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WA-Probate > Probate-Litigation > Disqualification or Removal of the Personal Representative

 

I.  Disqualification or Removal of a Personal Representative

  1. Disqualification of a Personal Representative

    1. "Inherent" Disqualification

    2. "Innocent" Disqualification

  2. Removal of a Personal Representative

  3. Procedure for Removing a Personal Representative

  4. Results of Disqualifying or Removing a Personal Representative

  5. Payment of Attorney's Fees Upon Petition for Removal

 

A person may be unfit to be, or to remain as, a Personal Representative by two different results:

If either of these results obtain, the person will not be appointed as Personal Representative or, if already appointed, his/her Letters will be revoked and a successor will be appointed.

 

This page compares and contrasts Disqualification and Removal.

 

1.  Disqualification of a Personal Representative   

 

a.  "Inherent" Disqualification.

 

RCW 11.36.010 provides that the following persons are legally neither qualified to act as a Personal Representative nor eligible to be, or remain, appointed:

If any appointed Personal Representative becomes disqualified for any of the foregoing reasons, the Court is required to revoke his/her LettersRCW 11.36.010

 

The foregoing grounds are not exhaustive, as the Court has the power to remove and replace any Personal Representative "for any cause deemed sufficient."  RCW 11.28.160  See, for example, the following cases in which a person was found by the Court to be disqualified:

 

b.  "Innocent" Disqualification.

 

A Personal Representative may no longer remain eligible to serve despite their apparent qualification and competent service.  Such may occur, for example:

 

2.  Removal of a Personal Representative   

 

A Personal  Representative may be removed for:

Case law provides two additional requirements for removal of a Personal Representative:

Regarding the "any other just cause" possibility, Courts in Washington have revoked a Personal Representative's Letters in the following cases, among others:

And see:

3.  Procedure for Removing a Personal Representative   

 

RCW 11.68.070 provides the procedure for removing a Nonintervention Personal Representative.  Specifically, any heir, beneficiary, or unpaid creditor who has filed a Creditor's Claim may petition the Court, supported by an Affidavit or Declaration under Penalty of Perjury that makes an unambiguous showing of cause for revocation of Letters, or restriction of Nonintervention Powers.  The Court is then required to cite the Nonintervention Personal Representative into Court to respond to the charges.  At the hearing, the Court may:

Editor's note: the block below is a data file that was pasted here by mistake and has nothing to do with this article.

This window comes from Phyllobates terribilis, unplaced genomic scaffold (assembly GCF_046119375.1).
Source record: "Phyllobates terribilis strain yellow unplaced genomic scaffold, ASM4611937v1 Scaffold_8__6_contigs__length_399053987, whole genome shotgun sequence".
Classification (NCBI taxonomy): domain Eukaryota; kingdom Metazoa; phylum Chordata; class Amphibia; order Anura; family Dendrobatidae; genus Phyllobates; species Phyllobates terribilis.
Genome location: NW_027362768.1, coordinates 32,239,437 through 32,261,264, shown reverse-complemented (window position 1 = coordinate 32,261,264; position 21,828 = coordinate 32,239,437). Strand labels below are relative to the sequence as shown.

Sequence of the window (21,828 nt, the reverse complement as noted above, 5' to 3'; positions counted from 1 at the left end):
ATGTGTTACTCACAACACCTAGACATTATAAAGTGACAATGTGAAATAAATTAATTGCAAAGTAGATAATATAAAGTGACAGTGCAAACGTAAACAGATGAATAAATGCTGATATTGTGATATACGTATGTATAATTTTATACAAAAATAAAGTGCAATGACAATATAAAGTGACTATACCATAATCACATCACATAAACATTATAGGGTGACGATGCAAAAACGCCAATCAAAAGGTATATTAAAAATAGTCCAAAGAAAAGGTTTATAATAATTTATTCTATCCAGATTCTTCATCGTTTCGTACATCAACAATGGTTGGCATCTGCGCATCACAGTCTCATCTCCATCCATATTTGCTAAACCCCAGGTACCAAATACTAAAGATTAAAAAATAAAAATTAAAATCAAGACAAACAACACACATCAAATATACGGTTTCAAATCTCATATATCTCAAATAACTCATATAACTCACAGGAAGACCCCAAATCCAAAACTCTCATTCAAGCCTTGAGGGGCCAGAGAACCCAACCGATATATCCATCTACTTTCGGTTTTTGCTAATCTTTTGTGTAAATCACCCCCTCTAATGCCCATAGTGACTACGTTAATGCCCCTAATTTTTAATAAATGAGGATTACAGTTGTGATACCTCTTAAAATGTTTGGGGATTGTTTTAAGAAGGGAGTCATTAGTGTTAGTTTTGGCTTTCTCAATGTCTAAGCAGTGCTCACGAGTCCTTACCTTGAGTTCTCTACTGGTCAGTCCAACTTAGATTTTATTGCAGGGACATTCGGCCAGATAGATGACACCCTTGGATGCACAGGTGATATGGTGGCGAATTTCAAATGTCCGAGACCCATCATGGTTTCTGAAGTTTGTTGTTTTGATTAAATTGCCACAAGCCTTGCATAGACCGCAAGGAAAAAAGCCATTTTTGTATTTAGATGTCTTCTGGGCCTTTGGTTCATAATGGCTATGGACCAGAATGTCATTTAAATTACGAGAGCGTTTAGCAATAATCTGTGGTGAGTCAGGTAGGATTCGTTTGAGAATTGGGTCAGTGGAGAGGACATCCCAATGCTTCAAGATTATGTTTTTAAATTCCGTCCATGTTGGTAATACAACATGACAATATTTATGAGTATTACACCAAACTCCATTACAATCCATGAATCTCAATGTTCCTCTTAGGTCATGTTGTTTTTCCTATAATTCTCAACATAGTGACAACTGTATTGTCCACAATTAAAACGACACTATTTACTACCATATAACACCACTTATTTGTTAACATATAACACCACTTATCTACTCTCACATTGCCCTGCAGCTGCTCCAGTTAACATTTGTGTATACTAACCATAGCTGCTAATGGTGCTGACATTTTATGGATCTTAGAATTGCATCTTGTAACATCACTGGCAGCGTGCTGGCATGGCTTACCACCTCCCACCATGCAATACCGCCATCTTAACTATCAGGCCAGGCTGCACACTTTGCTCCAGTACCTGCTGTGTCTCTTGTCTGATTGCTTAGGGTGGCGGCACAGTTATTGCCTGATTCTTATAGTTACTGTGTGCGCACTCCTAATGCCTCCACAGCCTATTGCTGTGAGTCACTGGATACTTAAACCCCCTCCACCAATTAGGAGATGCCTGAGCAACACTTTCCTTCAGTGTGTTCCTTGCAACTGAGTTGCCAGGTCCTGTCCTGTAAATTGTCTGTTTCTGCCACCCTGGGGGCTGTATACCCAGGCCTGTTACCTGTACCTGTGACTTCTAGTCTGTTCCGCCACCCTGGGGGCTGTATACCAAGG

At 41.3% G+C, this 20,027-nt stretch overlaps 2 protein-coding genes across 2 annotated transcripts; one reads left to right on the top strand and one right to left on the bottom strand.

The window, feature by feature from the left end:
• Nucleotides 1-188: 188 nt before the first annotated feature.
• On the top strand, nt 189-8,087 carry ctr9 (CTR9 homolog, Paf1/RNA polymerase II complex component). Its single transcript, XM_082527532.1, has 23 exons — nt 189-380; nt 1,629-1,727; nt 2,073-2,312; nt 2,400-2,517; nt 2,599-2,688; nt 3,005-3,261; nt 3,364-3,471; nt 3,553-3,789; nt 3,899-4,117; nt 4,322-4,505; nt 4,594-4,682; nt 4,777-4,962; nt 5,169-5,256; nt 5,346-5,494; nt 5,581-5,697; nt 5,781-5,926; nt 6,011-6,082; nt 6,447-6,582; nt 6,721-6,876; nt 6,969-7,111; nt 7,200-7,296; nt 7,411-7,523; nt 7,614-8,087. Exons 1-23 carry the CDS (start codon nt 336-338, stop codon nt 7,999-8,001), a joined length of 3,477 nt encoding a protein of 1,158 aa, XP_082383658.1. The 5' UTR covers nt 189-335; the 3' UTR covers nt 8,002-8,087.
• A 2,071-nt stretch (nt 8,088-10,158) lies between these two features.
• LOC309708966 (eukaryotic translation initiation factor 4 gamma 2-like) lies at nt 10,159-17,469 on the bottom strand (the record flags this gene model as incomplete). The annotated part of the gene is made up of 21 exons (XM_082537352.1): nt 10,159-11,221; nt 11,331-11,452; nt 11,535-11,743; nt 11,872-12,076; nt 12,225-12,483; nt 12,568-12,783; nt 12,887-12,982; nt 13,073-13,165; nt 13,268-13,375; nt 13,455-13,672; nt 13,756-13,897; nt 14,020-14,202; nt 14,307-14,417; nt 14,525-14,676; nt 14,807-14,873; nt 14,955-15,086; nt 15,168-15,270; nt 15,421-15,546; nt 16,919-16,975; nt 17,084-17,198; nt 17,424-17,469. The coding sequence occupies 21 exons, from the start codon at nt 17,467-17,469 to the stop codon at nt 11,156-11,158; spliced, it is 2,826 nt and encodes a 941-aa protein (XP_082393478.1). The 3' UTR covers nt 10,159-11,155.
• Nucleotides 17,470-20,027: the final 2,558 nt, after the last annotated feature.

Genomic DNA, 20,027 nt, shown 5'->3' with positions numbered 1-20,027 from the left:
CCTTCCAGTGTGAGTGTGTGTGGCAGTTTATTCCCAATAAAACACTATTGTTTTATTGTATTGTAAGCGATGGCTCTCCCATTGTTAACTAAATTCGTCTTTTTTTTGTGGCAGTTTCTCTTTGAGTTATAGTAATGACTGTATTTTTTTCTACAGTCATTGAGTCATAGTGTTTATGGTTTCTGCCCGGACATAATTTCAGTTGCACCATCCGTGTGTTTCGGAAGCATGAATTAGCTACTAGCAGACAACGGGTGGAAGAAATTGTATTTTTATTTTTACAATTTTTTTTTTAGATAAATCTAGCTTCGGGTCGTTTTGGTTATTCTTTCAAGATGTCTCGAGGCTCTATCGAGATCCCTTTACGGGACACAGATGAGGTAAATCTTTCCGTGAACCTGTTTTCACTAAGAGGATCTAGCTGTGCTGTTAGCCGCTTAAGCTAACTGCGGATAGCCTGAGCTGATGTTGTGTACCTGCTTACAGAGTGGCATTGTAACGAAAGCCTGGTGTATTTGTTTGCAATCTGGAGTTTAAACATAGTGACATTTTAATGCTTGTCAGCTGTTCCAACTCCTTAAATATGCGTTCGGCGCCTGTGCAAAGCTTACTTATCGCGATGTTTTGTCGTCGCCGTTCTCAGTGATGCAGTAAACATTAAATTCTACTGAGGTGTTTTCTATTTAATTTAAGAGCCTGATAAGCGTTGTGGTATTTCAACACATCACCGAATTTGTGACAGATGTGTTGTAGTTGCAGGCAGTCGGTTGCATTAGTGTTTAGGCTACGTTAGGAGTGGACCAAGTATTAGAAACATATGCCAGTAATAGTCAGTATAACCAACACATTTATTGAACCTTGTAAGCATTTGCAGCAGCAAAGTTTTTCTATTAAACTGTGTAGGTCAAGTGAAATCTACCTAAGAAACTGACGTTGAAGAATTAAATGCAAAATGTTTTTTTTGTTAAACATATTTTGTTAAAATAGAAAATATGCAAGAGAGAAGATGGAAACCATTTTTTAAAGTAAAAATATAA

See:

 

Petition for Orders to Issue Citation, Removing Personal Representative, & Appointing Successor Personal Representative form.

 

and

 

Order Directing Issuance of Citation re Replacing Personal Representative form.

 

and

 

Citation re Replacing Personal Representative form.

 

and

 

Declaration of Mailing of Citation re Replacing Personal Representative form.

 

Bottom-line:  If you question any of the Personal Representative's actions or inaction, and especially if after discussing your concerns with the Personal Representative or his/her attorney, you remain concerned, you should promptly seek the advice of legal counsel.

 

 

4.  Results of Disqualifying or Removing a Personal Representative   

  1. Accounting of Personal Representative.  A prior Personal Representative is required to submit an accounting, pay all funds, and deliver all property to his/her successor as the Court determines.  RCW 11.28.290  Caution: The statute is silent as to when this shall be accomplished, so your Petition and Order should set forth specific times.
     

  2. Payment of Attorney's Fees.  A prior Nonintervention Personal Representative who has been removed is liable for attorney's fees as the Court determines.  RCW 11.68.070
     

  3. Transfer to Co-Representatives.  If multiple Representatives had been simultaneously serving, the others assume full authority.  RCW 11.28.270
     

  4. Appointment of Successor Representative.  Except in the foregoing case regarding Co-Representatives, a successor Representative is appointed as if the disqualified or removed Representative had predeceased the Decedent, and the successor Representative assumes full authority.  RCW 11.28.280
     

  5. Nonintervention Powers.  Nonintervention Powers run with the Representative, not the estate, so a Successor Representative is required to petition for Nonintervention Powers on his/her own regardless of whether they had been granted to any prior Representative.  RCW 11.28.280; RCW 11.68.060
     

  6. Liability for Negligent or Wrongful Acts.  A prior Representative (and his/her bonding company) is liable for any of his/her negligent or wrongful acts to any successor Representative.  RCW 11.28.300

 

5.  Payment of Attorney's Fees Upon Petition for Removal

 

If the Court grants a Petition for Removal of Personal Representative, it may award attorney's fees as the Court determines.  RCW 11.96A.150

 

A beneficiary or heir who unsuccessfully attempts to remove a Personal Representative is liable for attorney's fees as the Court determines.  For example, a Personal Representative is entitled to attorneys fees if a Petition for Removal provides no benefit to the estate but, instead, severely depletes its assets.  Estate of Kerr, 134 Wn.2d 328 (1998).

 

 

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